Measures taken by the YouTube platform on copyright issues
The YouTube platform minimizes copyright issues. To avoid major copyright issues, the policies and settings of the YouTube platform have been strengthened. For example, in 2007, Viacom accused the YouTube platform of copyright infringement and sought $1 billion in damages. Viacom stated that there are 160,000 videos on the YouTube platform that have not been edited and authorized by Viacom, with a total of more than 1.5 billion views (Cashmore, 2007). In this regard, the YouTube platform fully supports the Content ID system and strictly supervises the videos uploaded to YouTube and the music in the videos. Many original authors can earn income through this method, such as advertising in their videos. This approach not only supports the original author and original work but also reduces the risk of copyright infringement.
Under the Digital Millennium Copyright Act (DMCA), the YouTube platform is set up to actively remove infringing content when it receives concerns about infringement (Pike, 2007). Under the provisions of the law, the policies and settings of the YouTube platform will supervise copyright issues more strictly.
The YouTube platform will impose severe penalties such as fines, compensation, deletion, and blocking for copyright issues such as plagiarism and transfer of works. For example, in 2014, Marcus Gray sued Katy Perry’s ‘Dark Horse’ for plagiarizing his song ‘Joyful Noise’, and Katy Perry was ultimately ordered to pay Marcus Gray $2.8 million (Luk, 2022). This incident not only affected their music career but also caused strong discussions in society and the music industry at the time.
The YouTube platform has the protection of the Digital Millennium Copyright Act (DMCA), the agreement of the copyright holder of the work, and the supervision of the Content ID system to protect the works of each original author and reduce copyright issues to the greatest extent possible. Through these strict regulations, original authors and works are protected, which also allows more people to join.
Nowadays, with the development of digital culture, the YouTube platform has become the most popular video platform in the world. However, as the number of users and works increases, copyright issues become more and more serious. In this regard, the YouTube platform has established a Content ID system and signed legal agreements to minimize copyright risks, but this does not completely prevent copyright issues. The policies and settings of the YouTube platform are not absolute for copyright. The Content ID system will make errors in judgment, and even mishandling accidents may cause unfair treatment to original authors. All in all, the YouTube platform should work harder to improve its policies and settings to ensure fair, reasonable, and effective copyright protection principles. When the YouTube platform equally protects the rights and interests of original authors and original works, there will be more and more market demand for development.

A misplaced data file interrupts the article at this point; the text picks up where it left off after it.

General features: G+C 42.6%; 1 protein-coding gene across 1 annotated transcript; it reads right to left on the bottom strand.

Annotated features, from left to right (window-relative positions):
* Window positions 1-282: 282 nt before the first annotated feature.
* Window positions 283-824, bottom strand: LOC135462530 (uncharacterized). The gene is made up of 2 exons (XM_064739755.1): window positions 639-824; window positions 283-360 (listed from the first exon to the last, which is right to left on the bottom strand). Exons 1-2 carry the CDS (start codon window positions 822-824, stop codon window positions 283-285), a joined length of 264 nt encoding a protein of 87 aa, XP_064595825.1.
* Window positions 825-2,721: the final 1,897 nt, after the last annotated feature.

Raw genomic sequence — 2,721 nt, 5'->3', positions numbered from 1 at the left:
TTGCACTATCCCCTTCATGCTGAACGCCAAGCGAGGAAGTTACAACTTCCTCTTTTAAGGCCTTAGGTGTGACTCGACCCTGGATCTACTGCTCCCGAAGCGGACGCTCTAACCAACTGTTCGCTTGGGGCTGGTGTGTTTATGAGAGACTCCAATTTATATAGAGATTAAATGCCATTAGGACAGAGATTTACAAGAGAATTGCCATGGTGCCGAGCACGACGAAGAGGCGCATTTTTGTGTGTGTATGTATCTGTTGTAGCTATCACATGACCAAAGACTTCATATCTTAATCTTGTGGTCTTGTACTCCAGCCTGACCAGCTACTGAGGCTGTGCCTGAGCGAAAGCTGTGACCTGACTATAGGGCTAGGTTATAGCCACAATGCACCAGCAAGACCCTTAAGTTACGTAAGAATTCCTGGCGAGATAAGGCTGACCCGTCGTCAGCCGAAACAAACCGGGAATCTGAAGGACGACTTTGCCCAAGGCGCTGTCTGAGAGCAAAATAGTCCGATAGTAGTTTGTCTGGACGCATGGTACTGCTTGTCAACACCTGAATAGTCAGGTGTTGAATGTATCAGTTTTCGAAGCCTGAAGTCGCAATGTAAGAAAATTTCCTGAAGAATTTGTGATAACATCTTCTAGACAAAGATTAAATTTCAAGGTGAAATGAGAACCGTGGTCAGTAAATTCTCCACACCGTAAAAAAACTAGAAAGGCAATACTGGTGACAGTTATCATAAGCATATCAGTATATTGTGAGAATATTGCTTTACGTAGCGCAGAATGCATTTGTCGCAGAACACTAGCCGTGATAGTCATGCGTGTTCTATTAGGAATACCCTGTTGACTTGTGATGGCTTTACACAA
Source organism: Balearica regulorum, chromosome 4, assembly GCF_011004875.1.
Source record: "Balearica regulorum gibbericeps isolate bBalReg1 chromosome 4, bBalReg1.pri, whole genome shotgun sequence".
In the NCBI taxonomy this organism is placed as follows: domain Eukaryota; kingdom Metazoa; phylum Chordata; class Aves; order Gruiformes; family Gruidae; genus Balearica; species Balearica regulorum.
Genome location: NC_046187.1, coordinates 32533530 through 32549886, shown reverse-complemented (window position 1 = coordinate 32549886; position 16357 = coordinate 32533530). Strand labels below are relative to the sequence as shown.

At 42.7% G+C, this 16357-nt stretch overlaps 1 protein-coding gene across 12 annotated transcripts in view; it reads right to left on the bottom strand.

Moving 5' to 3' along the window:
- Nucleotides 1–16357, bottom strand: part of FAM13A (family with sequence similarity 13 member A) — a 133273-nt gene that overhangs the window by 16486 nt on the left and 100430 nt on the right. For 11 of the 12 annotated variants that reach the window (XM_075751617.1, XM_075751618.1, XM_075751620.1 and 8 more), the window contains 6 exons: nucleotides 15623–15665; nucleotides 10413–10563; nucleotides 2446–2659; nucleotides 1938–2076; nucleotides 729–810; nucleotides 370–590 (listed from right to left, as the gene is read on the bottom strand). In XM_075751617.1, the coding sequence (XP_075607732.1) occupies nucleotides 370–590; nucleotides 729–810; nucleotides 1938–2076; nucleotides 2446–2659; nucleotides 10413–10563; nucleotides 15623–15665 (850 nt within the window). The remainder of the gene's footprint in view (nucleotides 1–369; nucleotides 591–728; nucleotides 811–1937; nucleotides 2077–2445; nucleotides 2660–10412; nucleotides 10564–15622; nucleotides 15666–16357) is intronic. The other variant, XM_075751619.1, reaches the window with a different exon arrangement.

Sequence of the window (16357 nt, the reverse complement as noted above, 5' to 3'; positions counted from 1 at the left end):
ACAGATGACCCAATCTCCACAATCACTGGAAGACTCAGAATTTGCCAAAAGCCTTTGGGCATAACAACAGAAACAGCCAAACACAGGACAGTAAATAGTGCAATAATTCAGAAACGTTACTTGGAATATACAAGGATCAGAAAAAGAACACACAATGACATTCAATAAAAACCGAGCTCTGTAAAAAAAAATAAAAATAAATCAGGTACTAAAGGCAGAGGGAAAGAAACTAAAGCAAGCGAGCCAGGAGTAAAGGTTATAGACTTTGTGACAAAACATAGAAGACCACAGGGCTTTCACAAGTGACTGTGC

Ashcraft, B. (2021). YouTuber Hit With 150 Copyright Claims for Reviews Featuring Anime Footage. Kotaku. https://kotaku.com/youtuber-hit-with-150-copyright-claims-for-reviews-feat-1848178180
Bailey, J. (2017). Understanding Music Licensing on YouTube. [Video]YouTube. https://youtu.be/KLQ09akYFLc
Flamingo Films. (2013). Why Is Copyright Important? [Video]YouTube. https://www.youtube.com/watch?v=30xO7L5CmVI
Frith, S. and Marshall, L. (2004). Music and Copyright. Edinburgh University Press. https://doi.org/10.1515/9781474468282
Gray, J. E. (2020). The Value and Function of Copyright. Google Rules: The History and Future of Copyright Under the Influence of Google. Oxford University Press. 19–40. https://doi.org/10.1093/oso/9780190072070.003.0002
Luk, A. C. (2022). How does the public perceive music copyright law? A content analysis of YouTube videos on the Flame v Perry “Dark Horse” case. Journal of Intellectual Property Law & Practice. https://doi.org/10.1093/jiplp/jpac066
Pike, G. H. (2007). Google, YouTube, copyright, and privacy. Information Today, 24(4), 15+. https://link.gale.com/apps/doc/A161558580/AONE?u=usyd&sid=bookmark-AONE&xid=864331d2
YouTube Creators. (2010). YouTube Content ID. [Video]YouTube. https://youtu.be/9g2U12SsRns?si=xFqXgEkgNpwyVHZx